Written during the golden age of Chinese philosophy, and composed partly in prose and partly in verse, the Tao Te Ching is surely the most terse and economical of the world’s great religious texts. In a series of short, profound chapters it elucidates the idea of the Tao, or the Way–an idea that in its ethical, practical, and spiritual dimensions has become essential to the life of China’s enormously powerful civilization. In the process of this elucidation, Lao-tzu both clarifies and deepens those central religious mysteries around which our life on earth revolves.
Translation of the Ma Wang Tui Manuscripts by D. C. Lau
(Book Jacket Status: Jacketed)
About the Author
A J Girling was introduced to Taoism, and initiated by a Taoist Master, in the 1980's. Since then Girling has dedicated extensive time to the contemplation and research that resulted in this edition of the Tao Te Ching being written.
In addition to two years of intensive academic research, Girling spent several contemplative years in an isolated woodland setting, without mains services or the usual luxuries of modern living. In this environment Girling became more intimately acquainted with nature, and with the true nature of being. It was a very useful experience, during which Girling began to appreciate that the ultimate aim of Taoism is not to detach from society as an ascetic, but to "unite with the dust of the world." When we have tasted the divine joy of being through meditation, we begin to practice mindful awareness in daily affairs. As Lao Tzu pointed out in chapter fifteen:
How can one attain stillness? By bringing it slowly to life.
Study of Taoist philosophy ultimately led Girling to the discovery that the hearts of even the most seemingly different religions hold the same core truths: irrespective of whether they are non-theist, poly-theist or mono-theist, all are ultimately founded on universal love and mindfulness. This was the driving force behind the creation of a work that illustrates, through Lao Tzu's teaching, the commonality and interconnectedness inherent in the whole of humanity.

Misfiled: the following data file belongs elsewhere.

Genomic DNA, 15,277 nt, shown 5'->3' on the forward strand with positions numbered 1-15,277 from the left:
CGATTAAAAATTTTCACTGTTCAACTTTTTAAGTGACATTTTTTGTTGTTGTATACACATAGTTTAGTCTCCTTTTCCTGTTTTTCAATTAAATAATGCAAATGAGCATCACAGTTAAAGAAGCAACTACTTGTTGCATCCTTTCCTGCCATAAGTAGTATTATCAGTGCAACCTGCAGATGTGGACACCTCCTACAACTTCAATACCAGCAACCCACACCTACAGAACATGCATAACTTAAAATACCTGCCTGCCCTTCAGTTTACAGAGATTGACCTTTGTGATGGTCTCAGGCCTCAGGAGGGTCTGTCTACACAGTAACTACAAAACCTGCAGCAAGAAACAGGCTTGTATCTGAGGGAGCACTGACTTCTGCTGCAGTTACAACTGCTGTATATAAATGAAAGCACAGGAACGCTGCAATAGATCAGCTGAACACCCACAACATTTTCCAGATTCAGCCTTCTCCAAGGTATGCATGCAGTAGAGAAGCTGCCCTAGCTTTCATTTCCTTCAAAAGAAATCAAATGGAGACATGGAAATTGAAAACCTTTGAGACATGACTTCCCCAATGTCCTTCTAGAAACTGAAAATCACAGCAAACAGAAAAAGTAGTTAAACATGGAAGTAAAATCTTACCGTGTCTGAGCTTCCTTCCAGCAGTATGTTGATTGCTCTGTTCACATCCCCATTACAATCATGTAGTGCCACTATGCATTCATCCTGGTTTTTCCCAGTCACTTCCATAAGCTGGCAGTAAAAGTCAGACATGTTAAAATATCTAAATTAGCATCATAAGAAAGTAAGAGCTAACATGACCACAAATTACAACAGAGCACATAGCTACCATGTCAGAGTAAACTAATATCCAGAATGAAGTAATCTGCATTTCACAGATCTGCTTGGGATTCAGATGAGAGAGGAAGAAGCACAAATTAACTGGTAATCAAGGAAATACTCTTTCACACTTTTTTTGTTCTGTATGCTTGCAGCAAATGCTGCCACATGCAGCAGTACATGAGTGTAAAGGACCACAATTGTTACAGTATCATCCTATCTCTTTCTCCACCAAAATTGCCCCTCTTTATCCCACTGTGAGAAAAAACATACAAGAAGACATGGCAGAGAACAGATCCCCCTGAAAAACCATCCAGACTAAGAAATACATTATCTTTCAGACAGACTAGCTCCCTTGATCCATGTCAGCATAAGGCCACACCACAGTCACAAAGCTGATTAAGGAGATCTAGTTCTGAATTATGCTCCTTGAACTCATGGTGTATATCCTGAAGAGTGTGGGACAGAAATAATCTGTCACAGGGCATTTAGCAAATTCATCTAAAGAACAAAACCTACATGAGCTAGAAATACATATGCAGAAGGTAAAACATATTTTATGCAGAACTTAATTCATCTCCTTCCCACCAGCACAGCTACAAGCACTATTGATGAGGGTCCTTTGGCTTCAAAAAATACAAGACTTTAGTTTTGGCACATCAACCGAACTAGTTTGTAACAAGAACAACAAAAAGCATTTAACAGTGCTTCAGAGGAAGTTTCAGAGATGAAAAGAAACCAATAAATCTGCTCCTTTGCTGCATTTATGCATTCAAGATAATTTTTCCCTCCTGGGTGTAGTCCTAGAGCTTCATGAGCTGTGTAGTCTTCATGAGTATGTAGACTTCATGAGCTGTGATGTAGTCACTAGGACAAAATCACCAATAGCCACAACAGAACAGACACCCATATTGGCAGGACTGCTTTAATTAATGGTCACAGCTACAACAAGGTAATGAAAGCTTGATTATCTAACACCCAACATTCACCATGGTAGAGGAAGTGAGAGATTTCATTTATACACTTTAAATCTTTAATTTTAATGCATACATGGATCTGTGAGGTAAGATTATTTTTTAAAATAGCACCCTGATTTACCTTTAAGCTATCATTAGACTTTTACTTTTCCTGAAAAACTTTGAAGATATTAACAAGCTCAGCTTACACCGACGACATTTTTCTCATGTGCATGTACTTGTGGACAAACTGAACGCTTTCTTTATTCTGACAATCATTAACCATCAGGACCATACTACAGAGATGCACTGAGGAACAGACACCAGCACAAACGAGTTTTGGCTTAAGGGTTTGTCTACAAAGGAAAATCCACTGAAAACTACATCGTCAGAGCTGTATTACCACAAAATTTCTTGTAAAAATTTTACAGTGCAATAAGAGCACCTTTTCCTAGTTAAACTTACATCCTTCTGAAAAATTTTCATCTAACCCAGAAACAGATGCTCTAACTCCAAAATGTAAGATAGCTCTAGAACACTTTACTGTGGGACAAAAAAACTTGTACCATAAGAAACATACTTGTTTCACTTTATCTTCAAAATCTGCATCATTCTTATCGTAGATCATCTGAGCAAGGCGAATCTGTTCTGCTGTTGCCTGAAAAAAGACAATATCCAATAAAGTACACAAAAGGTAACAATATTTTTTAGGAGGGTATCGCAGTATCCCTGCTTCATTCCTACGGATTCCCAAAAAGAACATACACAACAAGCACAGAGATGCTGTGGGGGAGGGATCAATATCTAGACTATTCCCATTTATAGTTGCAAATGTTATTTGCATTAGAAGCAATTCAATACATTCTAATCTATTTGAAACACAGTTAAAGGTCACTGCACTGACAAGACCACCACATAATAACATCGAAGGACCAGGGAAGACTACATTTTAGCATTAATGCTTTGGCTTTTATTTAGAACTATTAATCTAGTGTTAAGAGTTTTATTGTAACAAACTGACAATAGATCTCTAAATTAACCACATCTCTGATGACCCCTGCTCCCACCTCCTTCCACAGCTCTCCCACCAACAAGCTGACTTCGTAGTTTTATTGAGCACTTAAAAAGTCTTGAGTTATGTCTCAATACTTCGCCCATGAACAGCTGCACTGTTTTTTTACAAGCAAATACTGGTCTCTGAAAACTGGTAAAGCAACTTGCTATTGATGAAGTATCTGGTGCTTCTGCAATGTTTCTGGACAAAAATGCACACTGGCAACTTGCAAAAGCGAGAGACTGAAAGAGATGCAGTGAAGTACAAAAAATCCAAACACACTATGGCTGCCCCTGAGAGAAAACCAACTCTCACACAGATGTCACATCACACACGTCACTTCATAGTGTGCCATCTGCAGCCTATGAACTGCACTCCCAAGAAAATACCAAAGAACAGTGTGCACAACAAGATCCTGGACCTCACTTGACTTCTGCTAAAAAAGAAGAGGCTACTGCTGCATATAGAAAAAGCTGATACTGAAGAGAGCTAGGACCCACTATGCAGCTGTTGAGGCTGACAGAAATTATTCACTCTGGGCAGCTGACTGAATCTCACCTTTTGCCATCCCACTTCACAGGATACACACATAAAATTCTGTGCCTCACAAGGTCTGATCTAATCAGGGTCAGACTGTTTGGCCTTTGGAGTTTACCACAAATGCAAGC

The book was a work of love, written with the primary intention of illuminating, as clearly as possible, the profound wisdom of the text, and dispelling many of the misunderstandings surrounding Taoist philosophy. In the process, the Tao Te Ching gently guided the translator to include insights from global traditions, thereby according with Lao Tzu's teaching on the infinite oneness that unites the world.
Girling hopes that this new edition may contribute not only to a better understanding of Taoism, but also to the reunification of the global human family, and to the cultivation of greater happiness and well-being in individuals and society.
Professor D. C. Lau, a world renowned scholar on sinological studies, is professor emeritus of Chinese language and Lliterature at The Chinese University of Hong Kong. He is reknowned for his classic English translations of "Tao Te Ching," the "Mencius," and "The Analects of Confucius,"
“The power of the Lao-tzu’s imagery and, ultimately, the simplicity of its message seem to be able to overcome the problems of language and of distance in time and place, so that at the end of the twentieth century, this has become one of the most influential of texts, cherished by people in all walks of life throughout the world.” –from the Introduction by Sarah Allan